The Ulster Grassland Society held its annual spring dairy meeting last week with the event hosted by the Beattie family, who operate a 180 cow unit outside Dunloy, Co Antrim.

The farm extends to 126ha (311 acres), of which 116ha (287 acres) is grassland with 40ha of this area being rough grazing. The remaining land area is used to grow whole crop rye.

Operating between 400ft and 500ft above sea level, soil type is extremely heavy with large swathes of land having a high peat content and areas of moss bordering fields surrounding the main yard.

Despite the challenges of working on heavier soils, grazed grass plays a big role within the management of the 180 Holstein cows.

Breeding for fertility and feeding a tailored diet has seen fertility improving with the herd calving interval at 381 days.

The herd is split in two management groups with high yielding cows, currently producing over 40 litres daily, kept inside to maintain production.

But once cows are confirmed in-calf and producing less than 35 litres daily, they move to the low yielding group and graze day and night.

Turnout is normally from mid-April onwards, depending on weather and ground conditions. But given the level of rainfall experienced this spring, low yielding cows have yet to get to grass.

Herd output

Cows averaged 9,960 litres last year at 4.09% butterfat and 3.33% protein with milk sold to Lakeland Dairies.

Concentrate levels totalled 3.85t per cow or 0.38kg of meal fed for every litre of milk produced. That delivered a margin over concentrate of £1,820, or 18p/l, with the herd averaging a farm gate milk price of 32.2p/l.

Milk form forage was 1,700 litres per cow, and along with fertility and higher solids, this is an area that is being targeted for improvement.

Around 70% of the herd calves from September to December with the remaining cows calving over the spring.

Herd fertility

Calving interval for the herd is excellent at 381 days and is derived from a combination of high herd health status, tailored nutrition plans, breeding management and hard culling.

Replacement rate for the herd is running at 28% with culling levels in the region of 22% to 25%. All heifers are bred to sexed semen via fixed time AI programmes along with a select number of cows.

Cows deemed unsuitable for sexed semen are served to beef semen with Limousin and Hereford stock bulls on farm.

The farm’s vet is on site every three weeks to go through calving, heat and service records, all of which are used to select animals for synchronization and fixed time AI.

During veterinary visits, cows receive a pre-breeding scan which is normally carried out at 21 days in milk. Pregnancy scanning is also carried out around 14 days post-service.

Conception rates to fixed time AI is 47% for dairy cows and 82% in heifers with heats monitored using pedometers.

Sires used in the most recent breeding season include high PLI animals supplied by Global Genetics, such as Maserati-P, Raffa, Crosby and Achiever.


The high yielding cow group is fed twice daily with the aim of fresh forage stimulating higher dry matter intakes, which in turn drives milk yield. Low yielding cows are fed once every day.

The high group is offered 8kg/head of a tailored 20% protein blend through the feeder wagon with a maintenance level of 25 litres for cows and 22 litres for heifers.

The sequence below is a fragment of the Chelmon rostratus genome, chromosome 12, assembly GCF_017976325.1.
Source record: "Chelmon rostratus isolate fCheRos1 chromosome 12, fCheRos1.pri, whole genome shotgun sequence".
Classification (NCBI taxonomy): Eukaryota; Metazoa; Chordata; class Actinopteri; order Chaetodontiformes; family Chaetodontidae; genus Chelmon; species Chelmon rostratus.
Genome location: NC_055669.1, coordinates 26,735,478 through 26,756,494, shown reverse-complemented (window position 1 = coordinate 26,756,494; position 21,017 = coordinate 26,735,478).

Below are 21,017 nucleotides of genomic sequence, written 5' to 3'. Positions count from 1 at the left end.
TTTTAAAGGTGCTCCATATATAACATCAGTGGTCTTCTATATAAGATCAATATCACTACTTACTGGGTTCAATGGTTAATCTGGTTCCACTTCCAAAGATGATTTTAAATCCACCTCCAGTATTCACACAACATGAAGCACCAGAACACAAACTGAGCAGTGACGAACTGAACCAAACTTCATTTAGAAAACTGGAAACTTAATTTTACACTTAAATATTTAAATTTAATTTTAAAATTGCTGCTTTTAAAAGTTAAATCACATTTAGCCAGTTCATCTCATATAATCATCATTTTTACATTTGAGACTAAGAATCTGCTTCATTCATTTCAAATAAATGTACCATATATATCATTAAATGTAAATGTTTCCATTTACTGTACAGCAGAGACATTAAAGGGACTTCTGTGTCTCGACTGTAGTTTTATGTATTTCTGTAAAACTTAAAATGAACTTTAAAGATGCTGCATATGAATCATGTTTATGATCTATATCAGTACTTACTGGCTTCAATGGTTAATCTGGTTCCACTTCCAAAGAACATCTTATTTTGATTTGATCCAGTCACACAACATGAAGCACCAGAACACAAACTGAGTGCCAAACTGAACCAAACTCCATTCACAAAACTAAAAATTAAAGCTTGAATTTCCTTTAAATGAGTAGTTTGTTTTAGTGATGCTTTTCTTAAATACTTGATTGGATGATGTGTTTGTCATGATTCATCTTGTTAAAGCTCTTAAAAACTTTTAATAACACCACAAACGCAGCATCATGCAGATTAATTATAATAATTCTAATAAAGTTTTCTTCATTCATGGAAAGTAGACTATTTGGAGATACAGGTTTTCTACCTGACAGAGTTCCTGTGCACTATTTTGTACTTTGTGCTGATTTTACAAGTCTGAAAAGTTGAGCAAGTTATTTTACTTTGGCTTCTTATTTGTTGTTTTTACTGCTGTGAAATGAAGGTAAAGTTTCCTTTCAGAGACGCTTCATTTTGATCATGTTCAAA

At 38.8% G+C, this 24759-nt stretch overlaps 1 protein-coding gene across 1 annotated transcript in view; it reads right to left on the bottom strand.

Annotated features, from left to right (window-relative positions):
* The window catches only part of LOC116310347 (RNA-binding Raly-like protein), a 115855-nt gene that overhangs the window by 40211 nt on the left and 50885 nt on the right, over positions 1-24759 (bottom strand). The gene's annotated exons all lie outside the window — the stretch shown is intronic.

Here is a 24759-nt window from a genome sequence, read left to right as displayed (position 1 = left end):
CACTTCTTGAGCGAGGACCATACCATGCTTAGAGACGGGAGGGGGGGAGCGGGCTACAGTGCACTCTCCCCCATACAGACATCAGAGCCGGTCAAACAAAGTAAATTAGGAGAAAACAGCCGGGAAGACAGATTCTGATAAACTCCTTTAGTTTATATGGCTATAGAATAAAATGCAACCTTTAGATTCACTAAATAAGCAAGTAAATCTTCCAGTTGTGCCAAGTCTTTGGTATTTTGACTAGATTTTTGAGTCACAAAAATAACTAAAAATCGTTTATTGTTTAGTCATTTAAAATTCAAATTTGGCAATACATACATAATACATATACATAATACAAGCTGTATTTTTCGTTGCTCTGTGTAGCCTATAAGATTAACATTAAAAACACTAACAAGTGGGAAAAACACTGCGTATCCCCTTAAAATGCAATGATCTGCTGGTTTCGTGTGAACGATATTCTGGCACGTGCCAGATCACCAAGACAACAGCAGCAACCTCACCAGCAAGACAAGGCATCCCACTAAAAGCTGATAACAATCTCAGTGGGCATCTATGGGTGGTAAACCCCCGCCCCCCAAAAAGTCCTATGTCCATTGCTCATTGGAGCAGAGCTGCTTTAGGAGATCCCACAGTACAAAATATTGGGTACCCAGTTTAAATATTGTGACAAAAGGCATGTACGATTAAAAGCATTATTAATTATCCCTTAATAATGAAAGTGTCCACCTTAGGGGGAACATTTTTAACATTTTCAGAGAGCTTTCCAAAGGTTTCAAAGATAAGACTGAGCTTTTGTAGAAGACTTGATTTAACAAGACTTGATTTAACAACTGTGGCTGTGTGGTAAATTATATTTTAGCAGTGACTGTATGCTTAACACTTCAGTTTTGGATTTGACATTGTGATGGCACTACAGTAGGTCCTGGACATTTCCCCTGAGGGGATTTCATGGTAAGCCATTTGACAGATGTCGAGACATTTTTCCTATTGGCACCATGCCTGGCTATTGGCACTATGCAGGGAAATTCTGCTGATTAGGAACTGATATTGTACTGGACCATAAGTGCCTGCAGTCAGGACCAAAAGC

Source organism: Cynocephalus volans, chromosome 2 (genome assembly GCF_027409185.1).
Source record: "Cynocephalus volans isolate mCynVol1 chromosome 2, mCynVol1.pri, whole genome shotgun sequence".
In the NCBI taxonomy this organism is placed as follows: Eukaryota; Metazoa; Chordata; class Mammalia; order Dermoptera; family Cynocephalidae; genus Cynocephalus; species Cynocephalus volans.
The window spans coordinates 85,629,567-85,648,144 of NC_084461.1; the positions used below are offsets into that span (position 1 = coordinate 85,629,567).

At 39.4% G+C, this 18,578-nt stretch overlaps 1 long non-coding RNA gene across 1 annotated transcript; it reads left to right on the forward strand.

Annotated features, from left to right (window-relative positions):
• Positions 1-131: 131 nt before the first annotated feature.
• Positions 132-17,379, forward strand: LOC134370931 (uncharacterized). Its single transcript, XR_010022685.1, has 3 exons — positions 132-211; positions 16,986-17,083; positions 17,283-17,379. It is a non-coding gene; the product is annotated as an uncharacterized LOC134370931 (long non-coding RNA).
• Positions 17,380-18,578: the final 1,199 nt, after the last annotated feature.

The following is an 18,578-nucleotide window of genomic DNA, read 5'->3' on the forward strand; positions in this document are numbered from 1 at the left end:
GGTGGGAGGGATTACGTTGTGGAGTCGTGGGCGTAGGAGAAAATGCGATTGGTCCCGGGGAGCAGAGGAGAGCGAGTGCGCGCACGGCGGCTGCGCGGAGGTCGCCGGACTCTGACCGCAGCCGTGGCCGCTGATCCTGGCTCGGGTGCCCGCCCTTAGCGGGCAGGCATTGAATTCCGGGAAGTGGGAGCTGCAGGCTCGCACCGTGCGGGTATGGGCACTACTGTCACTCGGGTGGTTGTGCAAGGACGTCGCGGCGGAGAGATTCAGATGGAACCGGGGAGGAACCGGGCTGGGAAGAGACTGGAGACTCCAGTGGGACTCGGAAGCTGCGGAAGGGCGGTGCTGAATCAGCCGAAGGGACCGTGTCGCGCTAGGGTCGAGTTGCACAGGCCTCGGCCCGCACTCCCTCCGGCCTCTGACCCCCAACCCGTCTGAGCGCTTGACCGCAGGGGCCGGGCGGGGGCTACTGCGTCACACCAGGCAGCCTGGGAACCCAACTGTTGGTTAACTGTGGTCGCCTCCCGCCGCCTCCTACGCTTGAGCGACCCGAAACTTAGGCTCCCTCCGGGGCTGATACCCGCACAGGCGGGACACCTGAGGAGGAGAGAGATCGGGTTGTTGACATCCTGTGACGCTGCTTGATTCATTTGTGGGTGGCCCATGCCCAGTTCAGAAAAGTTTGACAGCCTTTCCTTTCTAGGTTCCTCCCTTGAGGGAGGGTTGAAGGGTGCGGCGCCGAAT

Cows are then topped up via a feed to yield system in the 20/40 swing-over parlour, starting at 4kg up to 80 days in milk, then upwards to a maximum of 7.5kg. The low yielding group get 5kg of the 20% blend through the parlour.


Silage is made in a three cut system starting with 170 acres normally harvested in mid-May, followed by 150 acres of second cut lifted five to six weeks later. A third cut of 90 acres is harvested after a further seven weeks. All silage is analysed for feed value, along with a mineral analysis. Due to the heavy soils and high peat content, a toxin binder is used as soil contamination can be an issue if made in wet conditions.

High dry matter haylage with low P and K is made specifically for dry cows.

Forages are also prone to being high in trace minerals like cobalt, iron and sodium chloride, which is addressed via the binder, while manganese and copper additives have helped improve herd fertility.

Cows in milk are currently eating first cut silage, which analysed at 33% dry matter, 13.5% protein, 11 ME (Energy) and 69 D-value, along with whole crop rye and 0.25kg of straw.

Dry cow management

High dry matter haylage is also grown on farm, usually on fields which are low in phosphorous (P) and potash (K) and specifically fed to dry cows.

Along with this fodder, dry cows are fed 1kg/day of a tailored 27% protein blend which again has been formulated to meet trace element requirements and avoid issues with high levels of sodium in forage.

As cows get closer to calving, concentrate levels increase to 3kg with the blend containing rumen protected soya and 150g of ammonium chloride.

Grassland management

Despite the heavy nature of soils, regular liming, draining and soil testing every two years keeps land productive with 92% of the farm above pH 6.1.

A targeted fertiliser plan using soil sampling results is drawn up with the help of specialists in Grassland Agro.

The high calcium based soil conditioner, Physiolith, is regularly applied to grassland and helps to maintain soils above pH 6.

The focus placed on getting soil health right is paying off with the farm averaging grass yields of 17t DM/ha in 2023.

The grazing paddocks around the yard range from 1ha to 3ha in size with cows entering covers between 3,000kg and 3,300kg DM/ha. Strip wires are used to allocate fresh grass and improve utilisation on grazing swards.

Maiden heifers are set stocked on 40ha of rough grazing, while heifer calves under 12 months are also set stocked and get concentrate to support liveweight gain.

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